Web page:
Why Women’s Sport Is A More Exciting Space For Brands

Why Women’s Sport Is A More Exciting Space For Brands
The era of women’s sport has arrived and brands should be taking notice.

By Ben Wagner, CMO VMLY&R South Africa

It’s been a big year for women’s sport in South Africa. Among the highlights: The Proteas igniting the nation in the ICC T20 Women’s World Cup, Kirsten Neuschäfer dominating the gruelling Golden Globe Race, and Gerda Steyn adding yet another ultramarathon record to her Wikipedia entry. And the excitement continues… This month Cape Town hosts the Netball World Cup and Banyana Banyana head to Australia and New Zealand for the FIFA World Cup. And yet, conversations around pay inequalities and lack of funding continue to abound.

What brands need to know: women’s sport is an exciting space with room for massive ROI. We recently hosted a webinar with Ashley Kotzin, CEO of sports management specialist Forwadzone and Banyana Banyana coach Desiree Ellis. Here are some of the insights we learnt.

There’s a whole untapped fan market out there.

Women's sport provides an opportunity to connect with different types of fans: The culture is far less beer-and-bros and a lot more family orientated. You could see this in action at the ICC Women’s World Cup – there weren’t many beer snakes to be seen, but there were plenty of families camped out in the stands and several little girls queuing up for autographs. Similar scenes play out at big women’s football fixtures internationally. This opens up opportunities for brands with strong family values or that would not usually associate themselves with sport.

Think beyond the national teams.

Top level sport is an obvious choice for brands and where a lot of brands want to play. But it’s saturated and expensive. And there's a lot more to the sporting ecosystem. Grassroots, schools and club/university level all offer opportunities to own a space and build affinity – and these are still largely untapped in the women’s market. Case in point: Raise your hand if you played Baker's Mini Cricket a long time ago, in a galaxy far, far away.

It's not just about names on shirts.

There are only so many logos you can fit onto a player – just ask every Formula 1 driver. Instead of dropping an obscene amount of money just to compete with every other brand that wanted to get their spot on the jersey, look at other areas. A strong sporting ecosystem needs good facilities, good coaching development, equipment and well-organised competitions. These are all gaps waiting to be taken.

Weigh up rights vs leverage.

A big mistake brands new to sports sponsorship often make: falling into the trap of spending their whole budget on rights and having no money left over for leverage. With women’s sport (sadly) not yet as hotly contested as men’s sport, there is scope for brands who get in early to get this balance right from the start.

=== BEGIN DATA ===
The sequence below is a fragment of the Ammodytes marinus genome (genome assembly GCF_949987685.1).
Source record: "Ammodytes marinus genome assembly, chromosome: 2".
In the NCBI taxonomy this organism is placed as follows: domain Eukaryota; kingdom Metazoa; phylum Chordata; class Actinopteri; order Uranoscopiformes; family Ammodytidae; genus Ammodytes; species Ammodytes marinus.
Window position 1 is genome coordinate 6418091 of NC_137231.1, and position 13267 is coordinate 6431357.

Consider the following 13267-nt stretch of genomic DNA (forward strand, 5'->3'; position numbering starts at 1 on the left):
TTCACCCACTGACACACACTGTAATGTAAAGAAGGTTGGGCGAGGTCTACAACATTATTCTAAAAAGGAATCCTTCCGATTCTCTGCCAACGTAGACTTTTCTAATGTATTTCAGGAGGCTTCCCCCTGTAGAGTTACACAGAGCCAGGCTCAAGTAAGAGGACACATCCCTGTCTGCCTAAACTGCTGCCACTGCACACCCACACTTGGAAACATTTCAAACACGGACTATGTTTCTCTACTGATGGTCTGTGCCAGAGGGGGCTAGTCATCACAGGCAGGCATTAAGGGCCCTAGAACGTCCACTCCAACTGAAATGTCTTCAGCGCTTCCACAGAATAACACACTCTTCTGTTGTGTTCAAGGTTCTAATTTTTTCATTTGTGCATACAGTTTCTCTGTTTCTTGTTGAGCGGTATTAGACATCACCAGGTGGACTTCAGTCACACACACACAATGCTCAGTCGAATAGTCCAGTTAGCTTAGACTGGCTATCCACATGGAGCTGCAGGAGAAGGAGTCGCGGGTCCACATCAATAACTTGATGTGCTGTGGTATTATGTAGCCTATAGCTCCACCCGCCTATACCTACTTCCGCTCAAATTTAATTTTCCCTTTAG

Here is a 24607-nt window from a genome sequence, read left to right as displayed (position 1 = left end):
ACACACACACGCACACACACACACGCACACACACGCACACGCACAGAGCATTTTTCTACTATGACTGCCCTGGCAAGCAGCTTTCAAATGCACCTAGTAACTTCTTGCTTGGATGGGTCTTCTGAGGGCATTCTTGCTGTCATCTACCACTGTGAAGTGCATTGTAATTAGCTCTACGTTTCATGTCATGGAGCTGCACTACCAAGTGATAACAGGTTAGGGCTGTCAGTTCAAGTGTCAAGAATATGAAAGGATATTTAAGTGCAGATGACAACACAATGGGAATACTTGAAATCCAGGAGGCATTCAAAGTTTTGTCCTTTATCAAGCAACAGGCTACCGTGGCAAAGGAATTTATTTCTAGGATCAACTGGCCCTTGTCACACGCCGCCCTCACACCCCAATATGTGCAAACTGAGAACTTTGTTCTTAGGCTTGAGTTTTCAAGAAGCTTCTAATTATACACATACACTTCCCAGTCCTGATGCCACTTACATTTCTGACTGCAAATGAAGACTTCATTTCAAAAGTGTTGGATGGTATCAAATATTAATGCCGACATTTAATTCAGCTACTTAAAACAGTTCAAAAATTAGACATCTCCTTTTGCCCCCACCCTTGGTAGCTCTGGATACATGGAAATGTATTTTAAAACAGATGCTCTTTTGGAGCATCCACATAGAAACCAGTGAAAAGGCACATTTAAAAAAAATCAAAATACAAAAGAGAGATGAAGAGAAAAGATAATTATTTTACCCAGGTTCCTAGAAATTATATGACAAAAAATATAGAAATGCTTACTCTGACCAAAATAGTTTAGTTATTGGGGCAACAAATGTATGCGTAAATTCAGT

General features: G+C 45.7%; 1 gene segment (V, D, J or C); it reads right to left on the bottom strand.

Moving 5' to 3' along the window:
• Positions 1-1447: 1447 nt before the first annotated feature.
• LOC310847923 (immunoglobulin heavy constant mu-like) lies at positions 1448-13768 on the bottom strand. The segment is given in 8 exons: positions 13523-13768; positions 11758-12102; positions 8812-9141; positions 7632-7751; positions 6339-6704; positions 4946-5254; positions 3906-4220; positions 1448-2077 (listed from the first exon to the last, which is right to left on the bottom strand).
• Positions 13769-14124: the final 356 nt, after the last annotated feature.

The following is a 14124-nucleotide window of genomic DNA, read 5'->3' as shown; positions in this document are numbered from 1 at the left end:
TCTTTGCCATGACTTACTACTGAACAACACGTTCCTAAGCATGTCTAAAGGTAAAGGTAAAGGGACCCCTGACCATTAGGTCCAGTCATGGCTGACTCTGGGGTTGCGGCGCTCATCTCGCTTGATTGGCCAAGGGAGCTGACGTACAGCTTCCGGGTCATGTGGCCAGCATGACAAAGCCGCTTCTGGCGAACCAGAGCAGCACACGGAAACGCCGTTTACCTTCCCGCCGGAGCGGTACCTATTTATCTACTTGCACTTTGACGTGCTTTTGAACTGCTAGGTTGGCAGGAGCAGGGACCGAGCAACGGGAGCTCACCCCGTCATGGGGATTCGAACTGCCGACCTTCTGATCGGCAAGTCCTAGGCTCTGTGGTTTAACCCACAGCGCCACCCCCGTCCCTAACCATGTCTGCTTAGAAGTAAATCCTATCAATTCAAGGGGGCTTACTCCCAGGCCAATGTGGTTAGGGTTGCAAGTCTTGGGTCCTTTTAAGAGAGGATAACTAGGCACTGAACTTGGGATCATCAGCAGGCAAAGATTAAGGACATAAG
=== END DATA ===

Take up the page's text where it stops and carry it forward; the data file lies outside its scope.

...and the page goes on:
Get more social media exposure.

Women athletes are more active on social media. Stats show they're engaging in 19.6% more social activities for their sponsorship deals than men (excluding football because, well, footballers). And as the global Zeitgeist around women’s sport gains momentum, their followings are growing too. This is a great opportunity for brands to engage authentically with their audience.



For more information on VMLY&R:

Press Enquiries:

Ben Wagner

Head of PR & Marketing

[email protected]


About VMLY&R

VMLY&R is a global brand and customer experience agency that harnesses creativity, technology, and culture to create connected brands. Made up of more than 11,000 employees worldwide, the agency has principal offices in Cape Town, Johannesburg, Kansas City, New York, Detroit, London, São Paulo, Shanghai, Singapore and Sydney. VMLY&R works with client partners including Absa, BAT, Colgate-Palmolive, Danone, Dell, Ford, Nando’s, New Balance, Pfizer, Vodacom and Wendy's. For more information, visit www.vmlyr.com. VMLY&R is a WPP company (NYSE: WPP).



Known as a dominant global sports management specialist, Forwardzone has led an esteemed presence in the industry for more than two decades with a core focus in strategic consulting, experiential activations and talent management.

Grounded in the notion of leading the difference in sport and entertainment through a highly personalised, authentic and long-term relationship with clients, Forwardzone strives to support brands in achieving their desired objectives through the utilisation of strategic advisory and problem-solving solutions which hone on the power of sport. 

Forwardzone Social Media Handles & Website: Website: www.forwardzone.com Instagram: @forwardzonegroup Facebook: @Forwardzone 

LinkedIn: Forwardzone [https://www.linkedin.com/company/394135/admin/] Twitter: @forwardzone

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